Not too late into the afternoon the plow arrived. What a sight that was!!! It wasn’t gone very long when Mike and Matthew ventured down to the store to refill the gas cans and see the world beyond our property line. My excitement was short-lived as I saw them arrive – by foot. The laneway was horrendous with ruts of ice and packed snow. There was no way the van was getting back up to the house today.
Regardless of all that Matt and I headed in to my sister’s after supper so we could get cleaned up a bit. The main roads were relatively clear by this point and the snow banks were absolutely out of this world. It had been years since I saw that much snow. I don’t know how it’s ever going to get cleaned up.
Wood (or lack thereof) was becoming a concern. All reports indicated we were still going to be powerless for a while. That’s where social media is such a wonderful thing. Ask and you shall receive. My cousin’s girlfriend stepped up to the plate and had what wood we needed. Thanks again, Krissy!!! And thanks again to Steve for loading and hauling.
Thursday morning saw a little bit of normalcy appear as school was back on and I was headed to work for the first time this week. It was a challenge to get ready using pots of water heated on the BBQ but we managed. When Marcus woke and was told there was school his frustration with the last few days was easily seen as he responded with a big YES!! and a fist pump. He was even more excited when we told him that he could stay for the After School Program. “I missed all my friends!” was all he had to say.
When I arrived at work it was even more apparent that this was a storm that wouldn’t soon be forgotten. Our lot, along with the streets were buried. We may see snow until June. This was the view from outside the back door at the office.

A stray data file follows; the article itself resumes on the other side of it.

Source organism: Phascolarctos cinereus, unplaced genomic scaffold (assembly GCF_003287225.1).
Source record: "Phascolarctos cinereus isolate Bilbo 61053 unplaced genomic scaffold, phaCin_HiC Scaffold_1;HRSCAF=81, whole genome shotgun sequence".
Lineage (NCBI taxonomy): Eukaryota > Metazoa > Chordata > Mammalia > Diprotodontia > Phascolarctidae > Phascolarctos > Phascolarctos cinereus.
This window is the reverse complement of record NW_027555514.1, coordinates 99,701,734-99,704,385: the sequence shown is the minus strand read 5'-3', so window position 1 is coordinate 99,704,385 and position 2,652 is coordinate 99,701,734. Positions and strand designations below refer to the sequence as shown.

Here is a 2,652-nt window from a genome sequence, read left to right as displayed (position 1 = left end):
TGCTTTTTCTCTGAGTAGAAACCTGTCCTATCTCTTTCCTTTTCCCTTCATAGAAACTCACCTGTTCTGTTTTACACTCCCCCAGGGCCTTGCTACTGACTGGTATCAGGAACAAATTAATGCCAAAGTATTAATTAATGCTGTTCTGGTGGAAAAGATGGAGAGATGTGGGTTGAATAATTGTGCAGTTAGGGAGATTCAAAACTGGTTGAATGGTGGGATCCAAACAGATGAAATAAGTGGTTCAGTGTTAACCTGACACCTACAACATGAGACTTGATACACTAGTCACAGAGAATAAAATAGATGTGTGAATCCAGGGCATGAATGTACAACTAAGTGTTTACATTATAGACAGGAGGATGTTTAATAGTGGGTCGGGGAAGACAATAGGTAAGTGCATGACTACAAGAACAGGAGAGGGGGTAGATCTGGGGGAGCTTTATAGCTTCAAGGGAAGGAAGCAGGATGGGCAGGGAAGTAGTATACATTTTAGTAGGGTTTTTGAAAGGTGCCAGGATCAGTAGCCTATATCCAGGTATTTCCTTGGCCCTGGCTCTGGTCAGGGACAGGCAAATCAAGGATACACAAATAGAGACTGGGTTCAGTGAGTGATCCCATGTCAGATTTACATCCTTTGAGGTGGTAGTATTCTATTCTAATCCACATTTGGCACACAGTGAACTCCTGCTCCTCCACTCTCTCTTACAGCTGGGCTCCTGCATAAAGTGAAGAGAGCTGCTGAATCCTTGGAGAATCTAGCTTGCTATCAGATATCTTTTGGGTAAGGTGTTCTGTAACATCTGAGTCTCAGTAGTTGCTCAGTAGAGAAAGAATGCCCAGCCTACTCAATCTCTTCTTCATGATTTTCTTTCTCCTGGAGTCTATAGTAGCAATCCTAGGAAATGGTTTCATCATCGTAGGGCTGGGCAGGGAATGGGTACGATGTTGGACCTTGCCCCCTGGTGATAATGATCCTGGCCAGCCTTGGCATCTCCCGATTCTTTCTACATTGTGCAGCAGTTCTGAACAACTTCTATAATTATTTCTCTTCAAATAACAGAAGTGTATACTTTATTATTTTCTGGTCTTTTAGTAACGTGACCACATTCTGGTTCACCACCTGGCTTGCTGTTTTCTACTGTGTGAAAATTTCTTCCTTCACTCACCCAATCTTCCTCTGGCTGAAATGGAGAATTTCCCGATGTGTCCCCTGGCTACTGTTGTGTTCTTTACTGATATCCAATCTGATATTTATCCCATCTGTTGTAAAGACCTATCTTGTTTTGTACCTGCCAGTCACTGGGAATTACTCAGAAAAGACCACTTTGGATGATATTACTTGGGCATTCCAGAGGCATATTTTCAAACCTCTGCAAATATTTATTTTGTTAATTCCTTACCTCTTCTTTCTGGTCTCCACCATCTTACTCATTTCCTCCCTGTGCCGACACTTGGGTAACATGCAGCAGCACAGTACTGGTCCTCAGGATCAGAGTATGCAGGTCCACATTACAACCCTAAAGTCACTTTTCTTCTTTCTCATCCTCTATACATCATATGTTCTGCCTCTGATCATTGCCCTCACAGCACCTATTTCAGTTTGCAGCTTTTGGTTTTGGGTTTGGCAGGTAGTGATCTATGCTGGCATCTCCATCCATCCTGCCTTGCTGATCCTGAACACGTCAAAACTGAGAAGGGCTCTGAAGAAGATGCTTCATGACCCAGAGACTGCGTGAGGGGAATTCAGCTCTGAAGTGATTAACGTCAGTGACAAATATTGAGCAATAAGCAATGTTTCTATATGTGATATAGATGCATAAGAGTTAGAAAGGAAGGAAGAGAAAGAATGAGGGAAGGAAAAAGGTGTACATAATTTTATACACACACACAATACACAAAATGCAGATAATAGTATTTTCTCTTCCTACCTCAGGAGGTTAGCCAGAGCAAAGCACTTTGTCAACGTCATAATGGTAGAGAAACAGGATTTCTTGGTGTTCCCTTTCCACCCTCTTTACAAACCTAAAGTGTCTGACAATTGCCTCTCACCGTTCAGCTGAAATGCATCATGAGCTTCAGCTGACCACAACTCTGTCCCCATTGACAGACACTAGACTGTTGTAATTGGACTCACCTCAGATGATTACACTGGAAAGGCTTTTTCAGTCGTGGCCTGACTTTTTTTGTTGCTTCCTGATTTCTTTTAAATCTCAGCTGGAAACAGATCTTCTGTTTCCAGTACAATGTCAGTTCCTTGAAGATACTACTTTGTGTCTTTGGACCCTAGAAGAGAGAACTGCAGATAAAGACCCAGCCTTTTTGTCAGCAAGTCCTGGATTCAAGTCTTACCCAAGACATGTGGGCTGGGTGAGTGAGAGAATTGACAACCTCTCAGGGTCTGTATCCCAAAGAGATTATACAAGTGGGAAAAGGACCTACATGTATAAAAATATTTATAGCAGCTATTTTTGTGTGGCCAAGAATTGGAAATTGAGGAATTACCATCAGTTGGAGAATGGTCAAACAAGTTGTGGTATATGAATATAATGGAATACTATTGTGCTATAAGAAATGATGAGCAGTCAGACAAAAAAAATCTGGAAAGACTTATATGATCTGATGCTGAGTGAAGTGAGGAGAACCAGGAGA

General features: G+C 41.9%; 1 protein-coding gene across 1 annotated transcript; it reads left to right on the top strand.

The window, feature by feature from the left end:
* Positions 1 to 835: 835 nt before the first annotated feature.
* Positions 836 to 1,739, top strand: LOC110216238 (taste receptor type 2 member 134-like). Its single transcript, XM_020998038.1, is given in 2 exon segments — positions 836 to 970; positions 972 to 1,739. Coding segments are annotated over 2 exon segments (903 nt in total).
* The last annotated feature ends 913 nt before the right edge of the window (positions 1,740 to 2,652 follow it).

The power crews continued to try to restore power to many rural residents in the area ~ us being one of them. We were so close to being back up and running Thursday evening but with so much damage and so many downed trees it wasn’t going to happen just yet. We were all getting antsy and tired. I went to bed Thursday night pretty disgusted but thankful that slowly life was returning to normal.
Friday morning was pretty much the same. Marcus and I got out to school and work. We decided that Matt would just stay put because as much as he was trying to hold it all together he was still pretty much out of sorts. We thought at first having him head back to school would be the right thing to do, he really needed a couple of days home without all of us being constantly on top of each other.
At 9:00 am on Friday morning we hit the 100 hour mark without power. It was a long week, but true to form, we made it through. Even though we were cold, tired and starting to get on each other’s last nerve we made it through. Hopefully today was the day we’d see The Hideaway back up and running. There were less than 100 people without power and the crews were in our area.